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Stream It Or Skip It: ‘The Standups’ (Season 3) On Netflix, A New Six-Pack Of Half-Hour Comedy Specials

Dec 30, 2021

Stream It Or Skip It: ‘The Standups’ (Season 3) On Netflix, A New Six-Pack Of Half-Hour Comedy Specials

Clifton Prescod

I don’t know if you could find a more generic, vague title for something than Netflix’s The Standups, but here we are with season three of this thing. What is this thing? It’s a collection of six new half-hour stand-up comedy specials, all filmed in the same location over a couple of days. For this season, they converged in midtown Manhattan, filmed this summer when the COVID coast seemed clear!

THE STANDUPS (SEASON 3) : STREAM IT OR SKIP IT?

The Gist: Each of the three seasons of The Standups has featured a mix of comedians at different stages of their career. Some getting their first chance at a half-hour showcase on TV or streaming, while others already have hour specials and/or other credits under their belts. This year’s crop features half-hours from Brian Simpson, Naomi Ekperigin, Mark Normand, Janelle James, Dusty Slay, and Melissa Villaseñor.

What Comedy Specials Will It Remind You Of?: It’s the third season of this series, so it should remind you of itself at this point.

Memorable Jokes: Brian Simpson starts things off with a bang with his topical observation of how pandemic stimulus checks made all of the arguments against reparations for slavery kinda moot. “It’s not really a joke. That’s just a solution.” The whole first 15 minutes of his half-hour are flat-out fantastic, with more solutions to healing our race-based wounds.

Naomi Ekperigin, a New Yorker living in Los Angeles who you may recognize as Carol from Mythic Quest (if you hadn’t seen her previous half-hour special for Comedy Central), demonstrates why she’s an old soul who’d rather pretend she’s the protagonist in a Nancy Meyers movie, or at least be the kind of woman who needs to take a vacation from Maui. Note to self: You can, in fact, take a vacation from a vacation destination, but you cannot adopt a dog from a rescue shelter and expect it to immediately rescue you from your old habits.

Mark Normand is very much a Millennial NSFW version of Jerry Seinfeld, using observational comedy and wordplay to focus on sex, hookup culture, and differences in race and religion. If you can imagine Seinfeld comparing the vagina to a university admissions office, then you’ve got Normand’s voice in your head already.

Clifton Prescod

Since Janelle James appeared on Netflix’s The Comedy Lineup , the streaming giant’s pre-pandemic showcase of 15-minute comedy sets, she has graduated to co-starring roles on Showtime’s Black Monday and now, the new ABC sitcom Abbott Elementary . Her half-hour is the most focused of these six on the pandemic, with jokes about how she ended up spending more time than ever with her two teen sons thanks to quarantine. She also had topical jokes about billionaires rocketing into space and the ridiculousness of cancelling Aunt Jemima. “If COVID was a test for humanity, we pretty much failed.”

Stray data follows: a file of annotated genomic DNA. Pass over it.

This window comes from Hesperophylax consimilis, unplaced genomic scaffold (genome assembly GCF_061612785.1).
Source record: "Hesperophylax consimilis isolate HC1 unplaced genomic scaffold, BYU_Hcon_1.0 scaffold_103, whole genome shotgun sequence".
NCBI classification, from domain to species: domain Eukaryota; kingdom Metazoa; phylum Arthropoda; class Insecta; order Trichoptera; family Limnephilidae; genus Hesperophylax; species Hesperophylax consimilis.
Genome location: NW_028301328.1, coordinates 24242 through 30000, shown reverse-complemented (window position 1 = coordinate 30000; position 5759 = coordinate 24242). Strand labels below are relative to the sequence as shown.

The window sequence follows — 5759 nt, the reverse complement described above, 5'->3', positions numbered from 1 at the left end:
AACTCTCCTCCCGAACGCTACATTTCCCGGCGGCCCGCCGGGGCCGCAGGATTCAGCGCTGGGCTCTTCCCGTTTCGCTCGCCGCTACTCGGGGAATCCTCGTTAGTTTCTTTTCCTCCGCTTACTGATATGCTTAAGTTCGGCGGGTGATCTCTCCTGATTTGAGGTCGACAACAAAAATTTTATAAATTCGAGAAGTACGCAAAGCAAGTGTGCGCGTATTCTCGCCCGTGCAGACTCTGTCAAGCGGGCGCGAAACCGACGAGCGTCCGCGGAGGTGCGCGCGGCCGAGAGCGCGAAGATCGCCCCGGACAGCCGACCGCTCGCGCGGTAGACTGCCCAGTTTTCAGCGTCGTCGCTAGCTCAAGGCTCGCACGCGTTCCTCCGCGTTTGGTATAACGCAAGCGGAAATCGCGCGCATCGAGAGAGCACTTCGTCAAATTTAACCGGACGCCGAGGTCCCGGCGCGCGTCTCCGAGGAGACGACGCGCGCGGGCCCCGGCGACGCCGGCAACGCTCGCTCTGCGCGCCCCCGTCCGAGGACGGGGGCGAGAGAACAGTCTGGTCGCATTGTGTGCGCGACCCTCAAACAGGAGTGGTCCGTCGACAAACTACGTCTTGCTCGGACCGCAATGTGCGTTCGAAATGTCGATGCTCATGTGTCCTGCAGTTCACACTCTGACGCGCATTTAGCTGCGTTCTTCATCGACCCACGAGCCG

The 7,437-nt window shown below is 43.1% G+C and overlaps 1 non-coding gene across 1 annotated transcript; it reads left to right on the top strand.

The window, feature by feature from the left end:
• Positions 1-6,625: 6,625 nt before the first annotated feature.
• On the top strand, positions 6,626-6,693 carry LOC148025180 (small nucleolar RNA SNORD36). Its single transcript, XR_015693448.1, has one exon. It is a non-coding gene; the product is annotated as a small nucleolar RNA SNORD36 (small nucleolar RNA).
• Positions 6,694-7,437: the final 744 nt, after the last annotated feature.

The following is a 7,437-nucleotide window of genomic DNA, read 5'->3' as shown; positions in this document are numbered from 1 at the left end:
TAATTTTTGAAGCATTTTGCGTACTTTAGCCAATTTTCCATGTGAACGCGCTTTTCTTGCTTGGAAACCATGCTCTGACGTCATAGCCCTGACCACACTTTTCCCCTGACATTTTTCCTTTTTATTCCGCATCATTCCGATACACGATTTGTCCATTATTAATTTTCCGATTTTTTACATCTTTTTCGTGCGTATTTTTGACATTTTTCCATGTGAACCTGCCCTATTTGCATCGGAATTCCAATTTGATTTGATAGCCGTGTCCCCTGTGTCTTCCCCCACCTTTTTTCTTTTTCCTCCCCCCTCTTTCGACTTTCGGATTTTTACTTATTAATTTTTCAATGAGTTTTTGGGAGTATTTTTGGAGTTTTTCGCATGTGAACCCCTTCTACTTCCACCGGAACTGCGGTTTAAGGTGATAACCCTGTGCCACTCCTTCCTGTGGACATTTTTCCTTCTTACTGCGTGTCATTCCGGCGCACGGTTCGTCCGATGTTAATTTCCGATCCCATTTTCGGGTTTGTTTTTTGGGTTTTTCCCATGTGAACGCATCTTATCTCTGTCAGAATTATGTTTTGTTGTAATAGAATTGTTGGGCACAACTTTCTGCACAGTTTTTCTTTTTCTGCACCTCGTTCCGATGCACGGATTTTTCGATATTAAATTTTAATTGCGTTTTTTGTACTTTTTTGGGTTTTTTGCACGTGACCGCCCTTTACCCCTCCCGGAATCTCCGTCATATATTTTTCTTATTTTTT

Clifton Prescod

Dusty Slay, with his trucker hat, long hair, and a wave to go along with his catchphrase, “We’re having a good time,” seems like a gimmick, doesn’t it? He even nods to it, asking the audience: “How many people thought my hair was attached to this hat?” Slay is a different person now from the kid who grew up in an Alabama trailer park, though. For one thing, he’s no longer a blackout drunk. But he has stories.

Clifton Prescod

Last but not least, we have Villaseñor, who joined Saturday Night Live five years ago now. Has it been five years already? After an opening medley as Dolly Parton, singing daily affirmations to herself, Villaseñor settled into a routine that focused mostly on her family life, with lengthier impersonations of her mother and her abuelita than of celebrities as joked about being a second-generation Mexican-American who still needs to learn Spanish.

Our Take: It’s no secret that the quality of Netflix’s hourlong comedy specials hasn’t remained as dominant as the streaming giant would like you to believe. Sometimes less is more. Tightly focused, joke-packed half-hours keep everyone much happier than meandering hours of material where the viewers might click away to see what else the algorithm might offer them. And you love one of those particular comedians enough, then you’ll probably get to see them write and perform another half-hour or an hour on their own. Until then, keep the half-hours coming, please.

Our Call: STREAM IT. No matter your taste in stand-ups, you’re bound to find someone here who you’ll like.

Sean L. McCarthy works the comedy beat for his own digital newspaper,  The Comic’s Comic ; before that, for actual newspapers. Based in NYC but will travel anywhere for the scoop: Ice cream or news. He also tweets  @thecomicscomic  and podcasts half-hour episodes with comedians revealing origin stories:  The Comic’s Comic Presents Last Things First .

Watch The Standups on Netflix

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